Per capita roadway fatalities have seen dramatic increases over the last two years and the National Highway Transportation Safety Administration (NHTSA) has suggested that 2022 might actually end up being the deadliest year it has ever recorded in regard to the total body count. So there are a lot of people in politics that have concerned themselves with getting those numbers down. Unfortunately, the solutions are often to leverage more of the technology that data is starting to show might have gotten us into this predicament in the first place.
Manhattan State Senator Brad Hoylman (D-NY) introduced just such a bill on August 12th, one that would effectively require all new vehicles to incorporate some form of speed-limiting technology by 2024 and direct the Department of Motor Vehicles to establish new rules for all transportation over 3,000 pounds. Considering that even teensy hatchbacks like the Mini Cooper already clock in dangerously close to that threshold, such a law would impact just about everything with four wheels that’s bigger than a Mazda MX-5 or Nissan Kicks.
The bill ( S9528) stipulates that modern vehicles provide “direct visibility of pedestrians, cyclists and other vulnerable road users from the drivers [sic] position.” This is being done in an effort to curb pedestrian fatalities that have been on the rise in most major cities. But there’s a lack of clarity in terms of how that would be implemented. Studies have shown that full-sized, flat-faced pickups and SUVs often have a blind spot just ahead of the front bumper – meaning they’d either have to be redesigned or implement some kind of camera system that would display the area to the driver. But the same could be said of the zones directly beside and behind almost every vehicle, presumably requiring an array of cameras and screens.
Vehicles sold in New York State would also need to have the latest advanced driving aids – things like lane keeping, automatic emergency braking, and blind spot monitoring – to pass muster after 2024. That’s in addition to the speed-limiting technologies that are at the forefront of the bill. New York City has actually been piloting an “Intelligent Speed Assistance” (ISA) program that uses a vehicle’s GPS and software capable of reading road signs to electronically limit its speed based on its present location. It sounds like a novel concept but it’s actually not. The European Union is actually requiring all new vehicles to have some form of ISA after July 2024.
However, Hoylman’s proposals have some strong headwinds to confront. Americans generally don’t like anything that curtails their freedoms and New York doesn’t actually have any formal jurisdiction over what everyone else drives. However, Hoylman has suggested that NY could become a trendsetter similar to how Californian legislation has fundamentally influenced national emission laws. Hell, it wasn’t more than a few years ago when select automakers were lining up to proclaim that they would be shunning federal standards set by the Trump administration in favor of whatever limits the California Air Resources Board (CARB) said would be permissible.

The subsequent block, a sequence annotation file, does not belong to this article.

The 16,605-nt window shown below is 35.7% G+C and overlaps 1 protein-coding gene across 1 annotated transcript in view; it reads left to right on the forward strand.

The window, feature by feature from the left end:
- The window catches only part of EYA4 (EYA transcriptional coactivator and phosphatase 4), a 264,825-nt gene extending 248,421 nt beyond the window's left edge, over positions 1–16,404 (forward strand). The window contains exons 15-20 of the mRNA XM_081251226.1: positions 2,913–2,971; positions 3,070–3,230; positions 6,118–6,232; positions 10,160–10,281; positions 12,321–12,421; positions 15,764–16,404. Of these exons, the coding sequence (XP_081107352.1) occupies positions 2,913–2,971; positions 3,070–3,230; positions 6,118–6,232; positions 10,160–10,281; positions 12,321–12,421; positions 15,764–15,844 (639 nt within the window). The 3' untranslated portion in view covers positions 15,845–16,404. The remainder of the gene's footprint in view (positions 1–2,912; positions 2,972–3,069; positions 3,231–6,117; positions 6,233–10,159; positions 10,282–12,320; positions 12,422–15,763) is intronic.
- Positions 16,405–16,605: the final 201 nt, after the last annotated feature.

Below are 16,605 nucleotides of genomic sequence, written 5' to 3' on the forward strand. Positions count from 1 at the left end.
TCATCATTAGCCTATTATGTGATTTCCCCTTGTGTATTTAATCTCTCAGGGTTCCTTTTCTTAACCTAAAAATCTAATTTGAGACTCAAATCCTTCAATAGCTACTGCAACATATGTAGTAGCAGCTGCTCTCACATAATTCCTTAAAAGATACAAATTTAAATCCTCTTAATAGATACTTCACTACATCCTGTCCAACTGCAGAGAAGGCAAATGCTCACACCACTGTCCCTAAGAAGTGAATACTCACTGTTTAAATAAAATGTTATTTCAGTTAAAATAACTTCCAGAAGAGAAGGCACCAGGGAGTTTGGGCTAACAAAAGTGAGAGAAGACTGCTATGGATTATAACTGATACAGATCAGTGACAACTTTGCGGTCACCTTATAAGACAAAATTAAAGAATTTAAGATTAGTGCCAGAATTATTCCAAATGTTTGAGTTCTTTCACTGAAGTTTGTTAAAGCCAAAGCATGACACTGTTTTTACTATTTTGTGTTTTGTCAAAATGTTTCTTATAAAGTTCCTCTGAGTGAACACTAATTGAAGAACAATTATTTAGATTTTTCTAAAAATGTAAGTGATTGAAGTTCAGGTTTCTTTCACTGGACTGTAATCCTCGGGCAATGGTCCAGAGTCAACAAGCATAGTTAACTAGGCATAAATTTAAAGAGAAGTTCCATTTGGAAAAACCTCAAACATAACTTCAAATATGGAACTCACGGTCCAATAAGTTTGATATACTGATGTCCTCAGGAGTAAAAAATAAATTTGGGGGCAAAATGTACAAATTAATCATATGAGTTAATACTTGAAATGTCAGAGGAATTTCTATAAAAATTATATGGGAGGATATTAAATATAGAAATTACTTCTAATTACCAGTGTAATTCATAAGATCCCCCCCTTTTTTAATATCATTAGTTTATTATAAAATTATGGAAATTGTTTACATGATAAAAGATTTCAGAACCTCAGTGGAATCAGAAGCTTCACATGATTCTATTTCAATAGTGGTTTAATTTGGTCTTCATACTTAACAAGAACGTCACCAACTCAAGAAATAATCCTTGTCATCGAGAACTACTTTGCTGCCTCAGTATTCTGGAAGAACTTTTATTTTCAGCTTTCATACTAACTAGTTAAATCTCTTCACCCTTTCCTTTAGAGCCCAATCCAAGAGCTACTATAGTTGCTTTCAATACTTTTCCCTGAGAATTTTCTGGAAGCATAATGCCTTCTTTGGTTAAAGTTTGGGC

“We think that, if New York goes first, we could push the marketplace and have an effect across the country,” he told Streetsblog in an interview, adding that the present “patchwork” where only some cars have the latest technology was unacceptable.
But adding such systems could add thousands to the base price of many automobiles during a period where vehicles have already grown prohibitively expensive. Your author is also unconvinced this will move the needle on pedestrian fatalities when there’s mounting evidence that a lot of the technology that’s in modern cars actually encourages distracted driving. That, combined with the fact that cars have been getting heavier, certainly hasn’t given foot traffic the edge at intersections. Meanwhile, I have my own theory that accident rates frequently seem to track with economic strife in a manner that mimics crime rates. Substance abuse is also way up in the United States and has undoubtedly played a factor in the elevated fatalities witnessed since 2020.
Blindly regulating more tech in cars could end up being counterproductive if those systems rely on a distracting interface or consumers decide it’s just too invasive to live with – which it probably will be. A lot of these urban initiatives designed to fundamentally change how we travel have backfired already, frankly. Senator Hoylman even seemed conscious that NYC had failed with Vision Zero – an earlier safety program brimming with buzz terms like sustainability, equity, mobility, and stakeholders – that lowered the citywide speed limit while adding more bike lanes, traffic cameras, and automated tolls.
“The impetus of the bill is the failure of the promise of Vision Zero,” Hoylman said, adding that NYC endured 273 traffic deaths last year. That represents a noteworthy increase since Vision Zero was introduced in 2014, despite reduced fatalities being the program’s main goal.
Hoylman’s staff said that they are presently seeking an Assembly sponsor for the bill and would be holding hearings on it when the legislature comes back into session in January.
[Image: Brian Kapp/Shutterstock]
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